If it were not for the opportunities this field offers to improve outcomes by matching the right treatments to the right patients, we would not see industry or the federal government making these investments in an effort to advance the frontiers of medicine.

Clearly, as the story reports, some trials will fail and unfortunately, even a single case of fraud is too many.  Nevertheless, to leap to the conclusion (and print it on the front page of the New York Times) that cancer testing is in danger of “falling apart” or to suggest that we are locked into a one-size-fits-all paradigm overlooks current and future capacity to improve diagnosis and target treatment.  We should not lose sight of the value personalized medicine provides to patients while maintaining our commitment to scientifically sound research that supports molecular medicine.

No Perfect Solutions for Innovators Facing Reimbursement Challenges

July 7, 2011

PMC organized a panel discussion of experts to discuss the coverage, coding and reimbursement challenges facing innovators of personalized medicine diagnostic tests at the Biotechnology Industry Organization’s International Convention last week.

The panel built on a PMC-commissioned study released last December written by David Parker, Vice President, Boston Healthcare Associates.  He discussed the multi-faceted nature of diagnostics reimbursement and how the status quo reduces patient access to innovative tests.

The panel also included Kristin Pothier, Partner, Health Advances, and author of a study for BIO looking at the impact and feasibility of possible reforms to the reimbursement system and ultimately concluding that there is no perfect solution but that a combination approach to reform is needed to improve patient access.

Offering their perspectives on challenges facing diagnostics innovators were Steve Phillips, Director, Health Policy, Johnson & Johnson and Scott Allocco, President, Biomarker Strategies, co-chairs of PMC’s reimbursement task force.  Phillips agreed that a comprehensive approach to reforming reimbursement is needed for diagnostics and was comfortable working within the current environment.  Allocco suggested that a more radical change is needed to ensure that investors receive adequate returns on their investment. 

As the panelists discussed, pursuing legislative and regulatory solutions to coverage, coding and reimbursement problems is important to moving personalized medicine forward. But PMC is also seeking opportunities to solve problems by engaging with policymakers outside of government. For example, several panelists described how the American Medical Association’s Current Procedural Terminology (CPT®) coding system hampers reimbursement of molecular diagnostics and shared their concerns that the proposed additions of new molecular diagnostics codes are not specific enough to ensure that tests reimbursed at full value.  Although a new set of codes will be rolled out in 2012, I encourage those interested in this issue to join me at the AMA’s Molecular Pathology Workgroup meeting in Chicago on July 20.

One audience participant asked whether the U.S. can draw from best practices in coding, coverage, evidence and reimbursement from other countries.  PMC will be examining this topic in the coming months and will release a paper looking at challenges diagnostics companies face in the European Union this fall.  As long as personalized medicine is disadvantaged by the current system, PMC will advocate for changes to it.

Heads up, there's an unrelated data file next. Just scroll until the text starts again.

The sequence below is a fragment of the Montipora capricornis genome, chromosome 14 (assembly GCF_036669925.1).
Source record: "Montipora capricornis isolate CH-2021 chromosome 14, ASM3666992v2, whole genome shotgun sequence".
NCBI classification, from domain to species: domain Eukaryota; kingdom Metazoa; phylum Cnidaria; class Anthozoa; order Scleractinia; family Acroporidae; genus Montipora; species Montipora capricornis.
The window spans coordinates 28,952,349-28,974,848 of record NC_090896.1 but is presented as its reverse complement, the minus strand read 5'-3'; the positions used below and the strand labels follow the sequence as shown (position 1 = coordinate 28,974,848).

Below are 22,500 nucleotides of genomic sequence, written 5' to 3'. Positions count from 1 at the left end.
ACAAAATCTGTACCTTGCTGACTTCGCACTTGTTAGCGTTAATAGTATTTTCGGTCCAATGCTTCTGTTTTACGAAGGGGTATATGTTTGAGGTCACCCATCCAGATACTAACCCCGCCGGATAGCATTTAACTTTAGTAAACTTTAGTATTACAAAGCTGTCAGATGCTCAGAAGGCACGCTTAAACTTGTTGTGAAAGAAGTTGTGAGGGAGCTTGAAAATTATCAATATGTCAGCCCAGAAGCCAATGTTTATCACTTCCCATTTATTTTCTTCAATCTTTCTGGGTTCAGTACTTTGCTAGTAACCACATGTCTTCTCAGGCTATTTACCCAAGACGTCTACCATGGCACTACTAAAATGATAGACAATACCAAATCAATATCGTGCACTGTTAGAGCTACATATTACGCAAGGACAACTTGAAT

Reinventing Business Models to Get Us Around the Bend in Personalized Medicine

July 5, 2011

In recent years the scientific community has taken great strides in reaching a new understanding of genomics and the molecular underpinnings of diseases.  As a result, we’ve reached a turning point in personalized medicine: for the first time, society is finally in a position to start bringing personalized medicine from the lab to the clinic on a large scale.

Johnson & Johnson is committed to helping “be the change” in bringing personalized medicine from the lab to the clinic, with the goal of helping guide delivery of our medicines to the right patients at the right doses at the right times.  Equipped with our new understanding of personalized medicine, we’re changing the way we approach all aspects of drug development programs.  Pharmacogenetic, genomic and imaging data are now guiding our actions related to nearly every therapeutic we develop, and we’ve modified our companion diagnostics programs to identify clinically relevant biomarkers and diagnostic tools earlier in drug development programs.

To bring personalized medicine forward, scientists, regulators, policymakers, physicians, the patient community, payors, and pharmaceutical and diagnostics companies must work in concert.  We must find ways to more successfully work together, adopt a new mindset, and pursue a more open, “networked” approach to innovation.  I’m thrilled to be leading a team focused on this effort at Johnson & Johnson.

But this effort—the striving for open, collaborative, multi-disciplinary innovation—by its very nature is bigger than just one company.  The challenge before us—before society, really—is to take the science, the efforts of industry and the complexity of our health delivery systems, and pave a clear path forward for fully realizing the promise of personalized medicine. Research and development of personalized medicines and companion diagnostics requires equal or sometimes larger investment than traditional drug development programs—even as target populations are, by definition, becoming narrower.  To ensure we’re able to fully tap into the promise and potential of personalized medicine, we must work together to reinvent current business models in ways that incentivize the further pursuit and use of personalized medicine.

Personalized medicine pushes us to look at disease from many different angles, to persevere through complexity, and to tailor healthcare solutions to the unique needs of individual patients or subsets of patients.  In doing so, we can improve health outcomes and enhance quality of life. Even with the challenges ahead of us, these are very exciting times.  Because along with the challenges – the horizon is full of possibilities.